Ebola, one of the world's most deadly viruses, has spread from a remote forested corner of southern Guinea to the country's seaside capital, raising fears that the disease, which causes severe bleeding and almost always death, could spread far beyond this tiny West African nation's borders.
In the first outbreak of its kind in Conakry, Ebola already has killed at least 70 people including one man whose family brought him to the capital, for medical treatment.
Now six of his relatives and two others exposed to him are being kept in isolation at a hospital, according to the Associated Press news agency.
Health officials warn that the arrival of Ebola in this sprawling city of some 2 million people with an international airport could spell disaster.
Among the poorest countries in the world, Guinea has severely limited medical facilities and a large population living in slums where the virus could spread quickly.
Risk of 'crisis'
"Poor living conditions and lack of water and sanitation in most parts of Conakry poses a serious risk of this epidemic spiraling into a crisis," said Ibrahima Toure, country director for the aid group Plan International.
Panic already has grown among residents since the government announced the Conakry cases late Thursday on national television.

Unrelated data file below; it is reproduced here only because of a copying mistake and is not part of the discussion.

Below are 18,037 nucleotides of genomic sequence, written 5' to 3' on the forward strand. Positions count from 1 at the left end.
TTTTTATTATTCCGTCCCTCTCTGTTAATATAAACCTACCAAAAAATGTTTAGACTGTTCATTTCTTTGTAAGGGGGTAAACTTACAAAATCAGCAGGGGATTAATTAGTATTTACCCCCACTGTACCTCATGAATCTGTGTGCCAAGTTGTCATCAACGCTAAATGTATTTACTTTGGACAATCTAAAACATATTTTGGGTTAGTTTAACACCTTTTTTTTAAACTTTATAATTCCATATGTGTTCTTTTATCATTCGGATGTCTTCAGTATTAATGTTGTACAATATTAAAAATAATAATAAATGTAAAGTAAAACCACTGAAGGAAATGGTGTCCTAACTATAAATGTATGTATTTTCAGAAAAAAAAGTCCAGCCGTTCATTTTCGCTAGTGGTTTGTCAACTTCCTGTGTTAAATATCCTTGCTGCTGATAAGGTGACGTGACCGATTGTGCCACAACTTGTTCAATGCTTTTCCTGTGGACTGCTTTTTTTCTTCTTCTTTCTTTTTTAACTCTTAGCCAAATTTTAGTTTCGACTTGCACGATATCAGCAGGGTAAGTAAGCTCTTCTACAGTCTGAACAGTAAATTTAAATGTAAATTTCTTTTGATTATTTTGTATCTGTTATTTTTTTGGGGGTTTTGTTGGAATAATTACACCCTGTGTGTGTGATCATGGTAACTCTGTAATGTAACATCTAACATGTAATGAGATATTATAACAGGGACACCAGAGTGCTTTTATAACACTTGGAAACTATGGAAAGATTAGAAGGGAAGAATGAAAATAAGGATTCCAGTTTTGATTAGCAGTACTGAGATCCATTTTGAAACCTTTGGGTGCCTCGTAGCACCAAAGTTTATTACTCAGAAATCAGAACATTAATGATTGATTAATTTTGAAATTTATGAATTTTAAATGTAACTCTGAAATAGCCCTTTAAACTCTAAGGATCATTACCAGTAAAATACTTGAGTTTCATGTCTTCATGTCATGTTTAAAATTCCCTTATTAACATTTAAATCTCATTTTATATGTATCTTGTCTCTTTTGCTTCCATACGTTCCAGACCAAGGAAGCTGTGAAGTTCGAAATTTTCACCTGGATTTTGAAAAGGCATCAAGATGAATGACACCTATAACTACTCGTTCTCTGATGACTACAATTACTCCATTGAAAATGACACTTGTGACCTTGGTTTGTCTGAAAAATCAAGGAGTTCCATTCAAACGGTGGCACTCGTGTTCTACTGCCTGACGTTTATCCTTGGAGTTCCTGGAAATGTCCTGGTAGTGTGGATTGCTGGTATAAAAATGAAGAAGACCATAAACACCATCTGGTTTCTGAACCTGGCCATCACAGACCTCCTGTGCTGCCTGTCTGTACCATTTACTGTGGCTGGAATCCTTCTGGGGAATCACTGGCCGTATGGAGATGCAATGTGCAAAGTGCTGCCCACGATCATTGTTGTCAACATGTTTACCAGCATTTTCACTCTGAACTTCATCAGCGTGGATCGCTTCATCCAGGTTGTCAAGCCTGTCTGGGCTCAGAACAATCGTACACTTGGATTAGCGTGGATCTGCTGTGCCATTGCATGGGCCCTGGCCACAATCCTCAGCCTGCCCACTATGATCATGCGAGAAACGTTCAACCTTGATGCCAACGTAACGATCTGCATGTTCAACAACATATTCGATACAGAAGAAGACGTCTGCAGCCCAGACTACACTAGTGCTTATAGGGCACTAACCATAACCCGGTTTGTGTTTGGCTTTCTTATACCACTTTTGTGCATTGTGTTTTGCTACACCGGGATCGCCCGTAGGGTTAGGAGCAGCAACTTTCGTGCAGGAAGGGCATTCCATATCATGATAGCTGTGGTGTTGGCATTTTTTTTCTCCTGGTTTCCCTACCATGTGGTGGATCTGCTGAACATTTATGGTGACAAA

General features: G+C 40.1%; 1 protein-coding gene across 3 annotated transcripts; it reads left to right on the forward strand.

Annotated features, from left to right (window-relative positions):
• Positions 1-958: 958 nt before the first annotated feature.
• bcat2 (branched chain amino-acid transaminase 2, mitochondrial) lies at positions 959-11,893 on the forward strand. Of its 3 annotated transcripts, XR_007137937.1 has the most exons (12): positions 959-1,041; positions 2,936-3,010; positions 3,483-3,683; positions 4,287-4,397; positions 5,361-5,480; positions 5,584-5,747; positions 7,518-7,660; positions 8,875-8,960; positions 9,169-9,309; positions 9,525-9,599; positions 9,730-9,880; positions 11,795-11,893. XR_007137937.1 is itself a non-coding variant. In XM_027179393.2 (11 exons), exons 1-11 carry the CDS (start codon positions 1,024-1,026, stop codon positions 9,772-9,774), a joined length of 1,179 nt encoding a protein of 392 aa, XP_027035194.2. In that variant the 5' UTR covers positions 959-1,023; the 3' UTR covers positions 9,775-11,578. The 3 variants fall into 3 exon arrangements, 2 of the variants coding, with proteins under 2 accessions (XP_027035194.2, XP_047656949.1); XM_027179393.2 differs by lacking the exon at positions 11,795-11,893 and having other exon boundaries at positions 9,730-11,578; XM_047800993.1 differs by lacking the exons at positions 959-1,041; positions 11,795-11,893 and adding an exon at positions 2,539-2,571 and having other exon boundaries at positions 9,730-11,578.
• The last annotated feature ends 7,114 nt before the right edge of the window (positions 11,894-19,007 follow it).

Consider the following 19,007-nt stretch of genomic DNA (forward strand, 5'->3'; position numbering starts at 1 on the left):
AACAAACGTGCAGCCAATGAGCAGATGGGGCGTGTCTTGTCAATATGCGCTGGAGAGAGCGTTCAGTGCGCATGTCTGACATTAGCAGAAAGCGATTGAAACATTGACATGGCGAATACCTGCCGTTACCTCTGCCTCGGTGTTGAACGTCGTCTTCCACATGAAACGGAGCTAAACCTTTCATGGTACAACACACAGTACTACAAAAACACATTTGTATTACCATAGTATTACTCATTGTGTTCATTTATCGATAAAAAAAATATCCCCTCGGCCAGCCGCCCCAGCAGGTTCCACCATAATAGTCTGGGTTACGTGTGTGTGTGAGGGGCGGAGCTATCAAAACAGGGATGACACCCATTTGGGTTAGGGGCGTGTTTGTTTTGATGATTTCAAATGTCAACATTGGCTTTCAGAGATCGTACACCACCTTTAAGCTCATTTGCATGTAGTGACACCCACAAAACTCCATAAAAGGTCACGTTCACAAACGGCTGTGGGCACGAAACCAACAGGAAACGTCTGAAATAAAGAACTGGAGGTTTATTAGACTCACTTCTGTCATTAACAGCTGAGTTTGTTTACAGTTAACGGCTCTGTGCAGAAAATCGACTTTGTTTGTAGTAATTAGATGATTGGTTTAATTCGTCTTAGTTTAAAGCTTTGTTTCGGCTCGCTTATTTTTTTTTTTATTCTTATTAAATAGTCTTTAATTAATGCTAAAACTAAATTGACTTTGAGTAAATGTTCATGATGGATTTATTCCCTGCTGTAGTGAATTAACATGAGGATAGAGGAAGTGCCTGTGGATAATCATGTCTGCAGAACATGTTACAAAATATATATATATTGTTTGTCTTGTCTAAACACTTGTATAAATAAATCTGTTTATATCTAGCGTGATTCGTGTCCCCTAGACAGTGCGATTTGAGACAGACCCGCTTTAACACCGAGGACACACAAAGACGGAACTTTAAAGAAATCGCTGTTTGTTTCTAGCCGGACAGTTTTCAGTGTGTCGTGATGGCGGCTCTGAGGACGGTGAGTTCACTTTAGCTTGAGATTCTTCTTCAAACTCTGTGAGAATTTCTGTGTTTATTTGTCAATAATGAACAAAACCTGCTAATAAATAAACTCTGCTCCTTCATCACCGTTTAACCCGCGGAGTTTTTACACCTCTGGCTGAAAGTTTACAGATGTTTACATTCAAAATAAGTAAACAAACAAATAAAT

While most days up to 300 patients seek treatment at Donka Hospital, less than 100 came on Friday as news spread that the Ebola patients were being quarantined there.
"My daughter is sick and coughing but I prefer to keep her at home. I wouldn't set foot inside Donka Hospital for anything in the world right now," said Djalikatou Balde, a teacher.
International aid groups like Doctors Without Borders and Plan International are trying to educate Guineans about how the disease is spread, and working to identify and isolate anyone who may have been exposed.
There is no cure for the disease and the virus strain in Guinea has a fatality rate of up to 90 percent.
Some 111 people have fallen ill already and authorities in neighbouring Liberia and Sierra Leone are also investigating suspected cases.
"Above all, we must avoid widespread panic,'' said Marie-Christine Ferir, emergency coordinator for Doctors Without Borders.
"That is why it is so important to spread correct information so people understand the disease and how to protect themselves."